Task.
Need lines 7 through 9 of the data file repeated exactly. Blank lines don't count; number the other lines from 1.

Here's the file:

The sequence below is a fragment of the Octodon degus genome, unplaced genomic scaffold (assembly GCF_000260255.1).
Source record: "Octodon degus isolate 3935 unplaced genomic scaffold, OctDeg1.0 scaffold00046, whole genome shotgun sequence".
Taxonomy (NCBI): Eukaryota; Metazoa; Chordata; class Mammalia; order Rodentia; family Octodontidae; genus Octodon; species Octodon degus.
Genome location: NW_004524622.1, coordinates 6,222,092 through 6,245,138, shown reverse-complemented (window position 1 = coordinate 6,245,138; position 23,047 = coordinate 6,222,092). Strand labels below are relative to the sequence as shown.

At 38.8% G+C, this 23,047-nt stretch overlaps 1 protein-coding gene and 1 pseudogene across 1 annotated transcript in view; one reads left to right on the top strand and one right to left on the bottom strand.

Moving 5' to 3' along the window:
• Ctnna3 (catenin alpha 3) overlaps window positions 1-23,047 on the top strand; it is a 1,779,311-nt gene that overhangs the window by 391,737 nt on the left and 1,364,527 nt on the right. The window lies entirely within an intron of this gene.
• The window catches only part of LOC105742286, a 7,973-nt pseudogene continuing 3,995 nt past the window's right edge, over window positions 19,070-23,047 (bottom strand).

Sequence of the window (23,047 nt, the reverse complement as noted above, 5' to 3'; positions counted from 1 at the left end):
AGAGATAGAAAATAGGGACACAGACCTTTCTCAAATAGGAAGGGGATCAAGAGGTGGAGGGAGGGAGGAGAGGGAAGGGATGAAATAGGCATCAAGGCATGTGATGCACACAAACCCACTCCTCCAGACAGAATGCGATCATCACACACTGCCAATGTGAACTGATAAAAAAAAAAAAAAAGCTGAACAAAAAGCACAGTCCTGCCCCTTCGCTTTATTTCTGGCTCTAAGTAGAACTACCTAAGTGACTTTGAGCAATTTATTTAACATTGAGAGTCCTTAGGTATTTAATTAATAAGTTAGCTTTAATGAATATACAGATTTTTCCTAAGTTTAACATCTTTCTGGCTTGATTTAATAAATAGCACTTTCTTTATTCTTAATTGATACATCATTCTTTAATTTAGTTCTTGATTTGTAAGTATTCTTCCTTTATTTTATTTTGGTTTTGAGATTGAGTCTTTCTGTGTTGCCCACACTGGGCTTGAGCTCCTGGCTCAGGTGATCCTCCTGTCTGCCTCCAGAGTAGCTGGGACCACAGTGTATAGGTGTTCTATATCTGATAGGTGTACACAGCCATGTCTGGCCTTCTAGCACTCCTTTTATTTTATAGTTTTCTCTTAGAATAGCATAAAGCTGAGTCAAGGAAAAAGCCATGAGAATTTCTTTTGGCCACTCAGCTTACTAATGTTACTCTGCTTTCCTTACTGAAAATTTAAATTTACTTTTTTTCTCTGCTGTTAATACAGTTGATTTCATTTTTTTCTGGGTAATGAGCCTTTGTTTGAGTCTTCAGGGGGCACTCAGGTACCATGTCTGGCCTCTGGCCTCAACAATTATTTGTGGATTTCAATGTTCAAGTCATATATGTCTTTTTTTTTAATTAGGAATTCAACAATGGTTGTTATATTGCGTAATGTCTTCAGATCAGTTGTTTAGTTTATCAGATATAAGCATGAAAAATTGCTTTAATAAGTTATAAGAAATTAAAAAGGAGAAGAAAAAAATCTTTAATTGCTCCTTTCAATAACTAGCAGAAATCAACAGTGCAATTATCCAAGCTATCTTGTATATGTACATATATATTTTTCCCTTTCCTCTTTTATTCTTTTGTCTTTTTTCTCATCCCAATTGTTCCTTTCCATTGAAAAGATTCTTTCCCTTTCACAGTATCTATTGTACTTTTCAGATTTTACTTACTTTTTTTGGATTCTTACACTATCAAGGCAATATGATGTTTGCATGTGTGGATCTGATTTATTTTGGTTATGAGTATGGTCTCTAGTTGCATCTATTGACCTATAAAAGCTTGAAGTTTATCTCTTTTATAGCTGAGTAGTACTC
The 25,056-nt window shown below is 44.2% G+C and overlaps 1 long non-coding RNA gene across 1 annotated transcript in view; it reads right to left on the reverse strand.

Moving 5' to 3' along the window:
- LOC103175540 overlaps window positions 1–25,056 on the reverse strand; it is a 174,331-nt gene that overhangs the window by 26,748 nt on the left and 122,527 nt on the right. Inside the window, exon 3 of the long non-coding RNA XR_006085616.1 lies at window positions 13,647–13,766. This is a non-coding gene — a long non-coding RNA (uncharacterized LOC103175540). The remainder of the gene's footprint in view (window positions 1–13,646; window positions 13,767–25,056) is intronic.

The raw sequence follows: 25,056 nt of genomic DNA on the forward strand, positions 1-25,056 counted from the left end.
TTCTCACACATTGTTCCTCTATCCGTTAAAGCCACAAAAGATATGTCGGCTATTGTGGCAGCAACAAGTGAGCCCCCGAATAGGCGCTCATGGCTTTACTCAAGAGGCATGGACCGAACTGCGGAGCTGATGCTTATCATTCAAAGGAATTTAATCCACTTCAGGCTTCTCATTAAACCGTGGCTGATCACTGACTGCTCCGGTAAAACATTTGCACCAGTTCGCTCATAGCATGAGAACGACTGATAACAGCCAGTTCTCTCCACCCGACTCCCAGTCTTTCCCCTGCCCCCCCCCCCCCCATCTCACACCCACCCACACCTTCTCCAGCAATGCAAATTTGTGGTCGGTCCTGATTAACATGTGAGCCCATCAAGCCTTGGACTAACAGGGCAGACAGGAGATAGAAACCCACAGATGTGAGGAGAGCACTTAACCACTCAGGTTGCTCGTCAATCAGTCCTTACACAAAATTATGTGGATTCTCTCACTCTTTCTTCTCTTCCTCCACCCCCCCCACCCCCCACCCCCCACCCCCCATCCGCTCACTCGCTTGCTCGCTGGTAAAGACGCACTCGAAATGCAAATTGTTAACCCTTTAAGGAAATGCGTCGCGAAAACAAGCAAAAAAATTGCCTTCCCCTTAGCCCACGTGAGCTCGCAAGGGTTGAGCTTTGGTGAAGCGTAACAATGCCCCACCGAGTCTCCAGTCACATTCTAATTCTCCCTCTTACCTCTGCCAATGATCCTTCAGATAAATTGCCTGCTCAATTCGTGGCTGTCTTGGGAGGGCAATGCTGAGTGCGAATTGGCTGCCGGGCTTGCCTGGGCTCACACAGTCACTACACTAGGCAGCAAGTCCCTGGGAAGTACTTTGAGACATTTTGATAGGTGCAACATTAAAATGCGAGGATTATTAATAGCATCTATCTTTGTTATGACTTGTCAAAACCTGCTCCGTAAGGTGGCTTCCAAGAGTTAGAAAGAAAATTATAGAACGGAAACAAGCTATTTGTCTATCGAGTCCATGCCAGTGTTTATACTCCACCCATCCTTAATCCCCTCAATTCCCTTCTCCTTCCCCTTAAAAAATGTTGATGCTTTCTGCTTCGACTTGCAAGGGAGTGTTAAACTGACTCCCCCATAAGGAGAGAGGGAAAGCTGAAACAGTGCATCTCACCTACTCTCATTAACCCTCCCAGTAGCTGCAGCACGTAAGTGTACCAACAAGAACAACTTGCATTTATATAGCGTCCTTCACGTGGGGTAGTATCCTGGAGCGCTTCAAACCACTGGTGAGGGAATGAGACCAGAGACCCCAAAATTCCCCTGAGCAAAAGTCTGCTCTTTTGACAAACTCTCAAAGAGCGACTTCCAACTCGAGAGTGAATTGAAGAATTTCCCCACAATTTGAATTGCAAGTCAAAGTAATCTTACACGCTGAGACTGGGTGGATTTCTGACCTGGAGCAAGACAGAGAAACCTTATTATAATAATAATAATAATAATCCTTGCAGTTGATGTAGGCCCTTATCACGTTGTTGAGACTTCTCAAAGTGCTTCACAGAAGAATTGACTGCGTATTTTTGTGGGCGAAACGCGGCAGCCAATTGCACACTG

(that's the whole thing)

• Ctnna3 (catenin alpha 3) overlaps window positions 1-23,047 on the top strand; it is a 1,779,311-nt gene that overhangs the window by 391,737 nt on the left and 1,364,527 nt on the right. The window lies entirely within an intron of this gene.
• The window catches only part of LOC105742286, a 7,973-nt pseudogene continuing 3,995 nt past the window's right edge, over window positions 19,070-23,047 (bottom strand).

Sequence of the window (23,047 nt, the reverse complement as noted above, 5' to 3'; positions counted from 1 at the left end):